RUFFED UP: Red Collar Rescue rushed to meet police officers in Monto to collect a puppy that had been tortured.
RUFFED UP: Red Collar Rescue rushed to meet police officers in Monto to collect a puppy that had been tortured.

Puppy torturers under police investigation

UPDATE: "I'M SURPRISED she made it through the night."

Red Collar Rescue's Sharyn Banks says police are now involved after tortured puppy Ruby, who now has parvo, survived the night.

RSPCA Inspector David Harris said Ruby was kicked by 10-year-old boys and the situation was now under investigation by Queensland Police Service.

Horrified by the suffering the 1.8kg pup is going through, Ms Banks said Ruby vomited up an adult round worm last night.

She said the boys had been charged but police were unable to confirm that.

"She's fighting on so many fronts, because her body has been ravaged by so much neglect," Ms Banks said.

"We've put the right people in touch with the right people and hopefully some intervention measures are put in place so this doesn't happen again."

Ms Banks said Ruby was soldiering on and even managed to sit up.


A DIAMOND in the ruff.

Tortured by 10-year-old boys who admitted they intended to kill her, this little puppy's fight for survival isn't over yet.

After receiving a call from two police officer from a regional town in Central Queensland, Red Collar Rescue volunteers dropped everything to meet the officers halfway in Monto to take care of the fur baby.

"One of the officers had adopted a dog from us in the past and called us when they found her to see if we could help, and of course (Red Collar Rescue manager) Sharyn jumped straight in the car to go get her," Red Collar Rescue adoption manager Chris Farnham said.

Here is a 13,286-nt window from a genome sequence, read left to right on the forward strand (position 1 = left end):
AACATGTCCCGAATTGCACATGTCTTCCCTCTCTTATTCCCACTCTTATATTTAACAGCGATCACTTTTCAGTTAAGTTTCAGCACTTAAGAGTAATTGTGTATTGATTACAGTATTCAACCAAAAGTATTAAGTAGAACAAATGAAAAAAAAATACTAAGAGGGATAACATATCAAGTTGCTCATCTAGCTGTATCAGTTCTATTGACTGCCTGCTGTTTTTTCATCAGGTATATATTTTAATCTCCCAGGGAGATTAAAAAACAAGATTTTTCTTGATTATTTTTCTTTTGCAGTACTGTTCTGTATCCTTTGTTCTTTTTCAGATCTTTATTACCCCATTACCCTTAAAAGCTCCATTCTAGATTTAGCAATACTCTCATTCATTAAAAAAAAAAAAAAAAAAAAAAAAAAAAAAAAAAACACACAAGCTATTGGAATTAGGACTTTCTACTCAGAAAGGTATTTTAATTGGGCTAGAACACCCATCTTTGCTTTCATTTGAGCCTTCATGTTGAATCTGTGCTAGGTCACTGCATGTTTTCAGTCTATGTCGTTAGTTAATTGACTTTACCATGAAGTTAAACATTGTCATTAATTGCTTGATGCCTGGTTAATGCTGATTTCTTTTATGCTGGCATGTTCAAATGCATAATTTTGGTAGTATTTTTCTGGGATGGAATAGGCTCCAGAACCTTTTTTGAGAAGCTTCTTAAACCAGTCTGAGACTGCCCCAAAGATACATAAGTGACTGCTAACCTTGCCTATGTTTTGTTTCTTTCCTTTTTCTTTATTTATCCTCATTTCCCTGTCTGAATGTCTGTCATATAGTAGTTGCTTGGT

"The officers were great - they even travelled down on their day off.

"She's about eight weeks old. We don't know her breed but she's a very bright and cheerful puppy."

Ms Farnham said the pup was named Ruby by one of the officers because she was a "little gem" and had been given chance to shine.

However, that chance was almost taken straight back when she tested positive for canine parvovirus, a highly contagious virus which attacks animals' intestine cells.

"She has to fight for her life now because it could go either way," Ms Farnham said.

"Even with the best medical intervention by Vet Cross, parvo can still kill her.

"This is a brutal reality - the suffering she will go through will be just as bad as what she's already gone through.

"It destroys the cells - it'll feel like she's being eaten from the inside out."

Ms Farnham said the news was distressing and the Bundaberg foster home and car used to pick Ruby up now need to decontaminated.

Ruby's situation could have been avoided with vaccinations, Ms Farnham said, and the neglect of the dog meant all they can do was support her, make sure she's comfortable and hope she survived.

While there's no cure for parvo, Ms Farnham hopes the resilience little Ruby has already shown continues.